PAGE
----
Before the information treatment, the study found significant differences in users’ valuations of their social media data by gender, race, and income in both groups. Historically, marginalized groups reported significantly lower valuations. Specifically, White users valued their data more highly than Black users, males valued their data more highly than females, and low-income users valued their data more highly than higher-income users. These findings held even after controlling for income and education.
After the participants received information about their data, almost a third of the users in both groups revised their data valuations, with most increasing them. In both groups, providing information led to a reduction in differences in data valuations, but only by increasing the valuations of low-valuation individuals, a group in which female, low-income, and Black participants were overrepresented. Dispersion and heterogeneity in valuations across these demographic groups decreased but did not disappear after the information intervention.
“Strategies such as information campaigns by policymakers that reduce information asymmetries may be helpful to consumers, especially those from marginalized groups,” explains Alessandro Acquisti, professor of information technology and public policy at CMU’s Heinz College, who coauthored the study. “But we now know that consumers’ valuations of their personal data are only partly influenced by market information, which may impair the ability of markets to build a more equitable data economy.”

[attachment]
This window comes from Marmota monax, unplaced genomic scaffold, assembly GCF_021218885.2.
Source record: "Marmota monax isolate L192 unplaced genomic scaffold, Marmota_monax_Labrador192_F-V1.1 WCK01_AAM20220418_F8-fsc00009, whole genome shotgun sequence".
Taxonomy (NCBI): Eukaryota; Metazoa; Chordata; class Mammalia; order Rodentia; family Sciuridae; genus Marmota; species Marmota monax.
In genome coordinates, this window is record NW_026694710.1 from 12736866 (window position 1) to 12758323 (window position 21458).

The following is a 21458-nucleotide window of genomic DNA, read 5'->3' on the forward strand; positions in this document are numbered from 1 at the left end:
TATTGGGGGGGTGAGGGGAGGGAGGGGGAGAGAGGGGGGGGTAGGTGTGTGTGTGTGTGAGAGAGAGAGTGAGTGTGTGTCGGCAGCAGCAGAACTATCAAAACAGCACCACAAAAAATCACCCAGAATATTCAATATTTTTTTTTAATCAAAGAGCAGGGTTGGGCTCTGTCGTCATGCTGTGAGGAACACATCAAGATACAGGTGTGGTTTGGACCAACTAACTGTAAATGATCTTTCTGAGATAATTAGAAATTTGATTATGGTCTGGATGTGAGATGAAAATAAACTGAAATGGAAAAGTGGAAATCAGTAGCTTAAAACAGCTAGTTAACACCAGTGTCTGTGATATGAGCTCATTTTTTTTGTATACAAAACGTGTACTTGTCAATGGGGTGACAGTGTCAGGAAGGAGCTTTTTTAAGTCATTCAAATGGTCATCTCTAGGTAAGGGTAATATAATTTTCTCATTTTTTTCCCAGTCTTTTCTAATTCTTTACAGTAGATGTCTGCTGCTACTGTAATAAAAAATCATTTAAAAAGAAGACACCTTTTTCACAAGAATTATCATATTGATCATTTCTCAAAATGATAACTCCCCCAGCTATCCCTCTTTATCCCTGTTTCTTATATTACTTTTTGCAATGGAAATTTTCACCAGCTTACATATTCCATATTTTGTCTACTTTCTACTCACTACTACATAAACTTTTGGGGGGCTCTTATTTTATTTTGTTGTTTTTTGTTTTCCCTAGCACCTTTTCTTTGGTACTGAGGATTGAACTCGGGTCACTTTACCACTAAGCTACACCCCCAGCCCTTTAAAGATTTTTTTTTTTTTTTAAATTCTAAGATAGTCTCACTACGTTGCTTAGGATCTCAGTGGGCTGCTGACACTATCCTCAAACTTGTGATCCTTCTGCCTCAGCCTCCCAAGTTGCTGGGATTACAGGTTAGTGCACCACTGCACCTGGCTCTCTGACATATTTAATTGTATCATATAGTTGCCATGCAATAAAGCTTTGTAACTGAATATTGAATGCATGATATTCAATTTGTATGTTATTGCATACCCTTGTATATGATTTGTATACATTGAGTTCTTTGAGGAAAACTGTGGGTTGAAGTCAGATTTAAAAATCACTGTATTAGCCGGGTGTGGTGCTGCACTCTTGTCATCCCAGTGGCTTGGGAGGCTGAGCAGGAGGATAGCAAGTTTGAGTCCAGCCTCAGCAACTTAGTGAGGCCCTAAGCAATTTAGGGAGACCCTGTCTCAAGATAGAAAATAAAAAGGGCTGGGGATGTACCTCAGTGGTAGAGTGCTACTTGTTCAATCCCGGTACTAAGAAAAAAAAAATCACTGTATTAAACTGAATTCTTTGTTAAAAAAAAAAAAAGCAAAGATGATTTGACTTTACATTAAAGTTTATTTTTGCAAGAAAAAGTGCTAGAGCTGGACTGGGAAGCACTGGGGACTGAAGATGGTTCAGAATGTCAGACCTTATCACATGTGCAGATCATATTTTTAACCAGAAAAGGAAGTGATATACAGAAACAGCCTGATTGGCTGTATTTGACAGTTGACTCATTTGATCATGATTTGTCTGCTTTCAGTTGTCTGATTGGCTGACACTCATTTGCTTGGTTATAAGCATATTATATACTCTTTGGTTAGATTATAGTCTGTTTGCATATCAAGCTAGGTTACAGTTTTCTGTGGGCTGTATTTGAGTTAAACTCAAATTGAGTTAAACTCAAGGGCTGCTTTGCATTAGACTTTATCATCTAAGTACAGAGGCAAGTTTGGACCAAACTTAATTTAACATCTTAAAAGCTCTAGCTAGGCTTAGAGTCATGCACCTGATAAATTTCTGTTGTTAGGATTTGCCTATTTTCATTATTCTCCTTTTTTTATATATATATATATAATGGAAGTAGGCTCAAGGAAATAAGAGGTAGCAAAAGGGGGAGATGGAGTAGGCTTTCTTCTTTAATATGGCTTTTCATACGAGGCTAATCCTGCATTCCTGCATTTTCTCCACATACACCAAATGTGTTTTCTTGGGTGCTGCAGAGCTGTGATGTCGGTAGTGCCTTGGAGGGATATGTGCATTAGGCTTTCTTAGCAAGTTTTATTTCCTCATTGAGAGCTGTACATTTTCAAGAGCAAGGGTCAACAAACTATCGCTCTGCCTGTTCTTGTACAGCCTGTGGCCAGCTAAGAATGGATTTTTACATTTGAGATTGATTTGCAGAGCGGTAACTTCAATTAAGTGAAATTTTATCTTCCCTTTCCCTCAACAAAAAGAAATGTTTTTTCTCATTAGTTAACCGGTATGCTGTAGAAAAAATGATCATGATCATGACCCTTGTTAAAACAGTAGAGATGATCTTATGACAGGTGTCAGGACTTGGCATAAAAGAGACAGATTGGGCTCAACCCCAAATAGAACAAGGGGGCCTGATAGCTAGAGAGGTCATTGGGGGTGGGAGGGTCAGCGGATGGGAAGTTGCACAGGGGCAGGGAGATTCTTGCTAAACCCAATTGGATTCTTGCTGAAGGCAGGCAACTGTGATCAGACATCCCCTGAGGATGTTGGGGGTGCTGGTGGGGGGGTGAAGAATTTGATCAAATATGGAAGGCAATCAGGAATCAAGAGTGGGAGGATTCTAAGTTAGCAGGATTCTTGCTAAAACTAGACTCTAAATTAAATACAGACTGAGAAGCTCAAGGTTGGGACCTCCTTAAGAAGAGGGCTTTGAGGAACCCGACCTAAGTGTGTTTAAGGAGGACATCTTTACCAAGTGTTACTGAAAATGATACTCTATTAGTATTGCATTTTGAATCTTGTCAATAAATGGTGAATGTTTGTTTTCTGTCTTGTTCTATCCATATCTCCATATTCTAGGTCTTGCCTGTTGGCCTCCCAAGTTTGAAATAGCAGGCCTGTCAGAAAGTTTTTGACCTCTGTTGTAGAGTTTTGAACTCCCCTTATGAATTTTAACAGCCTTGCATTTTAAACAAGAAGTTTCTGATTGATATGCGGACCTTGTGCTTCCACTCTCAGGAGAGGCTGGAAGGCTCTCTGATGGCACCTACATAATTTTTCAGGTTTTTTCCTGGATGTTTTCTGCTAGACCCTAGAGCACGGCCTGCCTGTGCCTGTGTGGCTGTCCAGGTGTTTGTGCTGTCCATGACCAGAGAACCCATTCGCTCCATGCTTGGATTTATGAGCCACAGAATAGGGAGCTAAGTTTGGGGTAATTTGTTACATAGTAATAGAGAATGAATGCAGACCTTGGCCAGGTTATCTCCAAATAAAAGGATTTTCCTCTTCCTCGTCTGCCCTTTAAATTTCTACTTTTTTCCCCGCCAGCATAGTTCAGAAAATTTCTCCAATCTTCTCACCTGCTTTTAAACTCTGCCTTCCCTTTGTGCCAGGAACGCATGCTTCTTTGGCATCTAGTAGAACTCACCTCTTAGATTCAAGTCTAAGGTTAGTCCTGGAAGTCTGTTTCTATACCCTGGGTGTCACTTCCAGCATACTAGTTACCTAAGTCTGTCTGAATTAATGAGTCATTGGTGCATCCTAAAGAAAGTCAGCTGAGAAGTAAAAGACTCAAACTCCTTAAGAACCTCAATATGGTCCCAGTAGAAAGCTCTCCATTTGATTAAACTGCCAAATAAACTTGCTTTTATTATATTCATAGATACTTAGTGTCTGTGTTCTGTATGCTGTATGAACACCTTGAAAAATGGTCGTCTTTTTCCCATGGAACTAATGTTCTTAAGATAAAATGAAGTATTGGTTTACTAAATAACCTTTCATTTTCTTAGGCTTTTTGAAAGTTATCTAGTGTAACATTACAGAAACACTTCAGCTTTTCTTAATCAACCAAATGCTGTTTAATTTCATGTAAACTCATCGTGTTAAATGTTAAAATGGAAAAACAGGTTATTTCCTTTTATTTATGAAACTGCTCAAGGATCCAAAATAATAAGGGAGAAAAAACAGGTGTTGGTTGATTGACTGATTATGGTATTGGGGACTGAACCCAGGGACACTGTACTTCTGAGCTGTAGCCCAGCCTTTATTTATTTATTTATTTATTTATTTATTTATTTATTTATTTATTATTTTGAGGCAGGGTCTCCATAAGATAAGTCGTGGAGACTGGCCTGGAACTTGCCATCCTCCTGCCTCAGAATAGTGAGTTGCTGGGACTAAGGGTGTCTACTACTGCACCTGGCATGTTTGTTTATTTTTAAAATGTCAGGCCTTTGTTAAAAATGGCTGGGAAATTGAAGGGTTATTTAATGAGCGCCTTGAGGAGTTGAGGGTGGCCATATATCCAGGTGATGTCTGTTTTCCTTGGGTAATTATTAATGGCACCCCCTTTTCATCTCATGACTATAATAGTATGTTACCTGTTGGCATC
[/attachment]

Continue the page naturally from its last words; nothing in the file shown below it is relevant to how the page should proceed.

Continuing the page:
Among the study’s limitations are that it explored data from just one platform.
The research was funded by the McCombs School of Business at UT Austin; the Center for Technology, Innovation and Competition at the University of Pennsylvania; and the NET Institute.
Summarized from a Working Paper, Information Frictions and Heterogeneity in Valuations of Personal Data by Collis, A (University of Texas at Austin), Moehring, A (Massachusetts Institute of Technology), Sen, A (Carnegie Mellon University), and Acquisti, A (Carnegie Mellon University).Copyright 2021. All rights reserved.
About Heinz College of Information Systems and Public Policy
The Heinz College of Information Systems and Public Policy is home to two internationally recognized graduate-level institutions at Carnegie Mellon University: the School of Information Systems and Management and the School of Public Policy and Management. This unique colocation combined with its expertise in analytics set Heinz College apart in the areas of cybersecurity, health care, the future of work, smart cities, and arts & entertainment. In 2016, INFORMS named Heinz College the #1 academic program for Analytics Education. For more information, please visit www.heinz.cmu.edu.